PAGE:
Lessons From a Year of Grief
It is hard to believe but August 7th is the one-year anniversary of my life-partner Bill’s departure for his next big adventure. It feels like he was just here yesterday and it feels like he’s been gone forever.
The lessons are not over but here is what I have learned over the past year:
Everyone handles change at a different pace and in different ways.
I thought I knew how I would handle the profound changes that came with Bill’s death. I figured it would be similar to the ways I had handled the death of others whom I loved and who had moved on. I was wrong. Every relationship is profoundly different and therefore the grieving is different.
So it is with any change. Be careful about saying of another, “Oh, he’ll be fine. He’s faced this kind of adversity before,” or, “She’s going to fall apart. She can’t handle this.” The truth is each change is unique and the way one handles it depends on the circumstances that are present now, not the ones that were present the last time something similar happened.
When my best friend died in a car accident, I was 17 and ill equipped to handle the torrent of deeply negative emotions that happen when one comes face-to-face with the concept of mortality. I felt suicidal. It threw me into depression and awakened my latent alcoholism. I struggled for decades to recover.
Today I am resilient. For one, I don’t make my grief worse by drinking and I am no longer depressed. Although I miss Bill like crazy, I am able to laugh and smile at the memories rather than use them as an excuse to wallow. When I do allow myself to feel the feelings, I dive into them deliberately; I don’t hide from them. I “let it rip.”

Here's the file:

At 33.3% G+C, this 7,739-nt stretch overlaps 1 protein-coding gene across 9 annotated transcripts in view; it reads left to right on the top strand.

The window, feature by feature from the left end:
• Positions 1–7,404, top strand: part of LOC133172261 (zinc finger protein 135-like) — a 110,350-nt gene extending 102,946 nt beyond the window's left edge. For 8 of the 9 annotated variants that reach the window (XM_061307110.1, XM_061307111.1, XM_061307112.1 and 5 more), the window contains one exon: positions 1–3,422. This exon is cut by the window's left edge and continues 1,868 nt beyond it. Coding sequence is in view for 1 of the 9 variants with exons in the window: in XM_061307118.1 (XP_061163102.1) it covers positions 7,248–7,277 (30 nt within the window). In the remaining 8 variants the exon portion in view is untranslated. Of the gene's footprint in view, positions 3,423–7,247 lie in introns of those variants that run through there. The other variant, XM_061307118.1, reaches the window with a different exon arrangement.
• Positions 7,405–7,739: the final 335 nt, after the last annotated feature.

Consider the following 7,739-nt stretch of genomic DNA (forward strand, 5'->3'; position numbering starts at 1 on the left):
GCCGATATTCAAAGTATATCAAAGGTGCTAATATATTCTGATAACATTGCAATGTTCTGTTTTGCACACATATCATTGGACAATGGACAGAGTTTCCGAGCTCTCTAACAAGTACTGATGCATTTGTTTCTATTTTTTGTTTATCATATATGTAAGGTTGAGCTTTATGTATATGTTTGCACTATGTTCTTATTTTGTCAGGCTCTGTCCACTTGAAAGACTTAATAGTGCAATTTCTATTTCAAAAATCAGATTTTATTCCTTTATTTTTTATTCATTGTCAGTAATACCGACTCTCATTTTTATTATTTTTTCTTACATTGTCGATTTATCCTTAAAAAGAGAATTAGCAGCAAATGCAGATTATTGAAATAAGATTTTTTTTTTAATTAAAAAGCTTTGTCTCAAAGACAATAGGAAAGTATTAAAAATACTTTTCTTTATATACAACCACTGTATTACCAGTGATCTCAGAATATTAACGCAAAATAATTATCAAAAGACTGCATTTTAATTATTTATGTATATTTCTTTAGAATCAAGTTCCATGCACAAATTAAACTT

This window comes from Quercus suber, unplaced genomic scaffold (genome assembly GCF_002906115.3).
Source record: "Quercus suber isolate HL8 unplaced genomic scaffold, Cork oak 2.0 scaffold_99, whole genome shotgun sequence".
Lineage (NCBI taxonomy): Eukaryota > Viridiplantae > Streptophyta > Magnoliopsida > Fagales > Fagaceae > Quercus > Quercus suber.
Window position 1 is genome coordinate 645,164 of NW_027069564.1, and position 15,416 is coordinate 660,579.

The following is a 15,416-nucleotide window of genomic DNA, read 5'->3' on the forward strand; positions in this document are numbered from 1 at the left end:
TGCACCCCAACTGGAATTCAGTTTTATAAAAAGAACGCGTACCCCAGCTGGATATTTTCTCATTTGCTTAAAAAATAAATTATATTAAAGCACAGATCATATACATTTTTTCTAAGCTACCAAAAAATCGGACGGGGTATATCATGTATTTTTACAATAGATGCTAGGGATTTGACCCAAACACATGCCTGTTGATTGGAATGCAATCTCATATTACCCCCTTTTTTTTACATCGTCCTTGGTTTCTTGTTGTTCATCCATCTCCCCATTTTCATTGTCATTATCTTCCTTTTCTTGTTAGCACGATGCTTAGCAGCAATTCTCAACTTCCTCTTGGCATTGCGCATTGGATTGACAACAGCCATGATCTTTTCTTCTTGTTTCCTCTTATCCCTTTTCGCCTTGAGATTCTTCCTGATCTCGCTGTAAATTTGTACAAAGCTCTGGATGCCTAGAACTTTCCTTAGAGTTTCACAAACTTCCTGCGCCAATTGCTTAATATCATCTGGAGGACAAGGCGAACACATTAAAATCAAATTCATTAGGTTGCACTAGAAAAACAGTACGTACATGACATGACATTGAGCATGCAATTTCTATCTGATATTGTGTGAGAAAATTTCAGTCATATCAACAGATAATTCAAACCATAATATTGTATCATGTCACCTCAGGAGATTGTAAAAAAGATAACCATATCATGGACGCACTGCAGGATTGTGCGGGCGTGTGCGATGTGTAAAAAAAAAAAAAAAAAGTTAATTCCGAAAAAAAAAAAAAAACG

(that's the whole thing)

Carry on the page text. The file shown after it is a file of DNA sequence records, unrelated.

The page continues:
As life marches on, the grief takes up less time and the celebration of the love we had takes up more.
The impact of change is unpredictable. You don’t know its impact until you do.
One of the biggest changes for me during Bill’s illnesses and in the year following his transition is that I decided to retire my crystal ball. I have no idea what’s going to happen until it does.
It is possible to be both extremely frightened and extremely calm.
Facing life without Bill is frightening and yet, I feel extremely calm because I know I can do this. I don’t want to but I can, and I will. So it is with any profound change—you may not want to get through it but you can, and you will.
People will abandon you in your time of need.
When change hits, it is easy to believe that you’re the one in the most pain. In the case of the death of a spouse, it’s a time when society actually allows you to be self-centered. But others are in pain, too, and sometimes they cannot face yours. They are doing everything they can to hold themselves together; they don’t have anything left to give to you. Their departure is not meant to be deliberately hurtful; it is a survival mechanism. The best thing to do is what my friend Laura recommends: in your mind shower them with roses.
People you never suspected will be extremely supportive.
I have many wonderful friends who have stood by me for decades. I also have new friends whom I have met only recently. I have always been grateful for those on whom I have depended throughout my life. They are the invisible arms that hold me.
And I have been surprised and moved by those who don’t know me as well, or to whom I am not necessarily close, who have reached out to me over the past few years while Bill was sick and after his transition.
When change hits it is often true that you will discover your biggest allies to be people whom you have never counted on before but who “show up” when you need them most.
During this profound time of change, I have felt your presence and your love. You have helped more than you will ever know. The very best thing I can wish for you is that you experience the same level of support in your own life.
Thank you. Thank you. Thank you.